In a recent article that set new levels of awful even for them, The Oregonian’s editorial board recently dismissed Trans-Pacific Partnership protesters as “entertaining” and lauded fast tracking the proposal as critical bipartisan legislation and par for the course as trade legislation. It completely glossed over the lack of transparency concerning the proposal or any of the leaked clauses that spurred the protests in the first place. Since The Oregonian didn’t see fit to mention any of the reasons the TPP is concerning, I picked some of the worst.
The lack of transparency is first and foremost one of the biggest issues. The term fast track refers to a process where the legislation is put before Congress for a simple yes or no vote without a committee process or amendments heard. Anything we know about the TPP so far is thanks to WikiLeaks because the negotiators who are writing the proposal are trying to keep it all under wraps.
In the investment chapter of the document, it specifies that whether or not the proposal is enacted, the chapter is to be confidential for four years. The fast track is an anti-democratic process that was originated by Nixon, and after five years of negotiations, it’s unacceptable how much we’ve been kept in the dark about a deal that would have such a massive impact.
Another clause from the investment chapter spells out a new type of court for investor-state disputes. These courts would operate outside the scope of other international authorities and allow corporations to sue governments for things like loss of expected profits. This type of lawsuit is already becoming common. Phillip Morris has been in the process of suing countries like Australia and Togo for harsh new tobacco labeling laws. Giving corporations more power to challenge progressive reforms is a terrible precedent to set, and it’s hard to imagine very many scenarios where the government getting sued by an international corporation is going to work out well for taxpayers or workers.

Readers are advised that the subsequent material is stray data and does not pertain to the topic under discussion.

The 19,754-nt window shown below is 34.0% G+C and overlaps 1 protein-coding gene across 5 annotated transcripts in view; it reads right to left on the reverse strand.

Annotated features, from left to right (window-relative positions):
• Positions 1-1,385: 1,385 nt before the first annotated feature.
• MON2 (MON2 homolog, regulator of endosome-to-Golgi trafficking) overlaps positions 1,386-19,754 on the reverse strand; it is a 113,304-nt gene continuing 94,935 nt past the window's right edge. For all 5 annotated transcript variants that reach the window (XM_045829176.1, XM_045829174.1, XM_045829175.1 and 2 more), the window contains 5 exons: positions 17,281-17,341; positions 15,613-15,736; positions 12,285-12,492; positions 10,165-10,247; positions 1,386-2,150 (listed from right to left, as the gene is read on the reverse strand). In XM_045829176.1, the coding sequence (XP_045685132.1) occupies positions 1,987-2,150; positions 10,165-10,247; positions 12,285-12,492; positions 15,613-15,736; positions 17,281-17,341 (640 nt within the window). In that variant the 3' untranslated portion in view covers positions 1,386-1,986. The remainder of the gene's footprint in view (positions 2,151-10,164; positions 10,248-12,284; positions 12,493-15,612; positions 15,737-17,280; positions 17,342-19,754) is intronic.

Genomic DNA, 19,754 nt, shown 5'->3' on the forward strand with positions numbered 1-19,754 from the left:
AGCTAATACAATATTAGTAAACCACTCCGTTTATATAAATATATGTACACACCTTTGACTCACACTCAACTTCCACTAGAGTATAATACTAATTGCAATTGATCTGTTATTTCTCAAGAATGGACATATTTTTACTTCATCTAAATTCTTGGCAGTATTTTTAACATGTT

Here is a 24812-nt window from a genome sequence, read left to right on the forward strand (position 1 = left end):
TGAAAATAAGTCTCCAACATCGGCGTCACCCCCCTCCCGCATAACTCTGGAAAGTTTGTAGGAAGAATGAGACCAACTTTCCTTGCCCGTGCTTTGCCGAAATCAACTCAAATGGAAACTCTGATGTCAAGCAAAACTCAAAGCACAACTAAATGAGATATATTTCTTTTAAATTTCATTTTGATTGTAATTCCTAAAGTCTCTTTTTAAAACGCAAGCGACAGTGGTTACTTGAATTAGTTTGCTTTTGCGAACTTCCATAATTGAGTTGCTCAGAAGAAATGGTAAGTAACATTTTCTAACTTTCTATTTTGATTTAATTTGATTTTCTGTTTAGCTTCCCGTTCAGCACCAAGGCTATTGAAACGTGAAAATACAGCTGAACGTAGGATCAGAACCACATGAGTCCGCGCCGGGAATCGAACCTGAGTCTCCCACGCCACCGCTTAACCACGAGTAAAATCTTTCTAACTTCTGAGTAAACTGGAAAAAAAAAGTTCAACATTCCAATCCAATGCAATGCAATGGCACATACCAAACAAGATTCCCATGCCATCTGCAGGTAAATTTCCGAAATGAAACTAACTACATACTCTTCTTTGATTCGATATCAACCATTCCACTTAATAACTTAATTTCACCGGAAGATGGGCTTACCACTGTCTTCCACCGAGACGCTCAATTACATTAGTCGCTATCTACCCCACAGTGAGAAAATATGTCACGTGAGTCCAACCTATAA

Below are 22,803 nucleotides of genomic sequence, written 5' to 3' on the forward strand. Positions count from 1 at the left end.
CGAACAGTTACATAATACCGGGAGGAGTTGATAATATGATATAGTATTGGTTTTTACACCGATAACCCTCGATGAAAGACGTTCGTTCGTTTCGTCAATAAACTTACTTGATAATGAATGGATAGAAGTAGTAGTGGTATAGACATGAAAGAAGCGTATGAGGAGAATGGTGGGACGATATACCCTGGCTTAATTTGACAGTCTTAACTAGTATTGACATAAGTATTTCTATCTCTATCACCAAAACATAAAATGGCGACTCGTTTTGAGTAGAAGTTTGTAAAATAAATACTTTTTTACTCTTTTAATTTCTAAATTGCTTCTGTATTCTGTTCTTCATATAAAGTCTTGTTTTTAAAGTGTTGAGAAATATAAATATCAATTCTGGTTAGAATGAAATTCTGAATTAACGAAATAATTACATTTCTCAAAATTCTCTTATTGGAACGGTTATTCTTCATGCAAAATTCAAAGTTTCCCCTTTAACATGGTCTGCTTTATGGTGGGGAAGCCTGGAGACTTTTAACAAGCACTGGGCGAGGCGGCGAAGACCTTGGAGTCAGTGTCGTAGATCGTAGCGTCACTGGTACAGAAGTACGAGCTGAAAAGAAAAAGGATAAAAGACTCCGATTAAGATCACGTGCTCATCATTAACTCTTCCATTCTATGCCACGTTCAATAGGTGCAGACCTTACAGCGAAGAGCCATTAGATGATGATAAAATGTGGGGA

In a recent poll, 73 percent of Oregonians said they opposed the fast track. Trade deals like the North American Free Trade Agreement and the World Trade Organization have cost Oregon tens of thousands of jobs. Oregon Senator Ron Wyden holds a key place on the United States Senate Committee on Finance where the fast track legislation is being developed. Obama and Wyden have talked about the TPP being important and beneficial for Oregon, but Oregonians have a right to be skeptical. Wyden is known for his attempts to be the bridge between parties and is often lauded for his bipartisan work, but what good is bipartisanship if he’s throwing his constituents under the bus to achieve it?
Take a few minutes to call Wyden’s office and ask for more transparency on the TPP. The TPP is a chance to enact real trade reforms and create new labor and environmental standards, and it will set the tone for renegotiating similar trade deals with European nations soon. But every leak makes the need for transparency and more public input more obvious. We deserve a better process than this.